Supervisors Mishandled 2011 White House shooting incident: Official
On Sunday, a top White House official claimed supervisors mishandled a 2011 shooting incident at the White House.
Tony Blinken, President Barack Obama's deputy national security adviser, said, "The men and women of the Secret Service put their lives on the line for the President of the United States, his family, and folks working in the White House every single day, 24 hours a day".
The incident dates back to the night of November 11, 2011, when around seven bullets struck the upstairs residence of the White House. These bullets were fired from a car parked some 700 yards (meters) away across the South Lawn. Obama and his wife were out of town. Their younger daughter Sasha was inside with her grandmother Marian Robinson while the older daughter Malia was due to return any time from an evening with friends.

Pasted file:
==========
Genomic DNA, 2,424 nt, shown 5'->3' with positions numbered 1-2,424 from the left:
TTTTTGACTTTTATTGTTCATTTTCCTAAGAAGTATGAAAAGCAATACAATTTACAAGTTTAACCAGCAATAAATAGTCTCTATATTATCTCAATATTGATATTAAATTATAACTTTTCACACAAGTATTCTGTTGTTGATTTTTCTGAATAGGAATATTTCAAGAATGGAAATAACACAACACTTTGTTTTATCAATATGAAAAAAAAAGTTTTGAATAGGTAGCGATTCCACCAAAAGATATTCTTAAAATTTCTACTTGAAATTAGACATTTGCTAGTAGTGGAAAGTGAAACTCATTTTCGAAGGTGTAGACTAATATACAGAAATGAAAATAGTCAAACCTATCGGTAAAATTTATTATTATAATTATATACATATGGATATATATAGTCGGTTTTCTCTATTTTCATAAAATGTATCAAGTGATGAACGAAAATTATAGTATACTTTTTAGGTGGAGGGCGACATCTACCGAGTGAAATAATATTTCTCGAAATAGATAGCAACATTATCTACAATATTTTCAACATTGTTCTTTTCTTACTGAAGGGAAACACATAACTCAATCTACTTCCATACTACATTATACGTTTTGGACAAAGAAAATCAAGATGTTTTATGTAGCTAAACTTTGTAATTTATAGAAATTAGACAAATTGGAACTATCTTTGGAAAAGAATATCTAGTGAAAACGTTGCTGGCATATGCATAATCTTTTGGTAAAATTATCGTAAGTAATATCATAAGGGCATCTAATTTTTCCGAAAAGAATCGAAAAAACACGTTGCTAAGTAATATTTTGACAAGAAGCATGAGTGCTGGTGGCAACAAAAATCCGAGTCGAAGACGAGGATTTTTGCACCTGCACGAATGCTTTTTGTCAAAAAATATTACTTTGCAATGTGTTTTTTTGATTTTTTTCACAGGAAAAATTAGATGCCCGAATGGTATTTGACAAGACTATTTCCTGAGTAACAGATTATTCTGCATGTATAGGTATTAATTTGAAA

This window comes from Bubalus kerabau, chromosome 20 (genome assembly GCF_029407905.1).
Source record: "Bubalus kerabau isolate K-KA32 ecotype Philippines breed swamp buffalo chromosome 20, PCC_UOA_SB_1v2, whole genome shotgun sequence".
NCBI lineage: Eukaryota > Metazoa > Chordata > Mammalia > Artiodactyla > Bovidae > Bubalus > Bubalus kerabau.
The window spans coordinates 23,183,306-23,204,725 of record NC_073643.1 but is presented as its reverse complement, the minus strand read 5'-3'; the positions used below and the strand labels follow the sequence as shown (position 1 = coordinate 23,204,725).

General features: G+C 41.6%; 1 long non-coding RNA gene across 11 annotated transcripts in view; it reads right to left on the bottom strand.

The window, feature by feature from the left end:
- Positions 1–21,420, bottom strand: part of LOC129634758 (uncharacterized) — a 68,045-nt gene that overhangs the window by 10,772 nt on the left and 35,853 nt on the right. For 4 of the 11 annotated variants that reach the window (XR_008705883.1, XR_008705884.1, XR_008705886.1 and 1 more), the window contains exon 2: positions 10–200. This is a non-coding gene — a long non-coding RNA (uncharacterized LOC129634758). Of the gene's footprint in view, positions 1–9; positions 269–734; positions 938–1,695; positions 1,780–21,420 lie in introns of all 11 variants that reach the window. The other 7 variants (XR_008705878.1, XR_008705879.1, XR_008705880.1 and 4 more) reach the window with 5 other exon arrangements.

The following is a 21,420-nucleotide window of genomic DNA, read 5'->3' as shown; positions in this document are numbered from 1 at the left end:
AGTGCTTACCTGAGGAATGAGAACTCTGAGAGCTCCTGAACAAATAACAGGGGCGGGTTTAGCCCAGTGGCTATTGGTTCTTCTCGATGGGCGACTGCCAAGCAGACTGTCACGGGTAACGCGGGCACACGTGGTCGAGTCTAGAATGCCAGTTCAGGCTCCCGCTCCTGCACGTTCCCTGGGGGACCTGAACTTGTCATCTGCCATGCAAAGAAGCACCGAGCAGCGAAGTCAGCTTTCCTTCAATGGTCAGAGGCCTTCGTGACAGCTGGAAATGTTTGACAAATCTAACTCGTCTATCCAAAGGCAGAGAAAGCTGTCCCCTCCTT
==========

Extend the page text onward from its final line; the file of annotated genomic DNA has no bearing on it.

Hearing the gunshots, the Secret Service officers initially rushed to respond but they received a surprise order from a supervisor stating that no shots have been fired so they all better stand down. This was so as the supervisor on duty believed the noise was a backfire from a nearby construction vehicle.
Later, a housekeeper noticed shattered glass and a chunk of cement on the floor from the gunfire, it was only then that the Secret Service confirmed that bullets had indeed been fired at the White House.
Obama and his wife were infuriated by the Secret Service response, and only learned of the incident days later.
Tony Blinken stated that the Secret Service was investigating this, and they will take any steps necessary to correct any deficiency.
These shots were fired by Oscar Ortega-Hernandez of Idaho. He was subsequently found guilty of attempting to assassinate the President and given a 25-year prison sentence. After the shooting, he sped away but soon crashed his car and then escaped on foot from there. He was arrested in Pennsylvania five days later.
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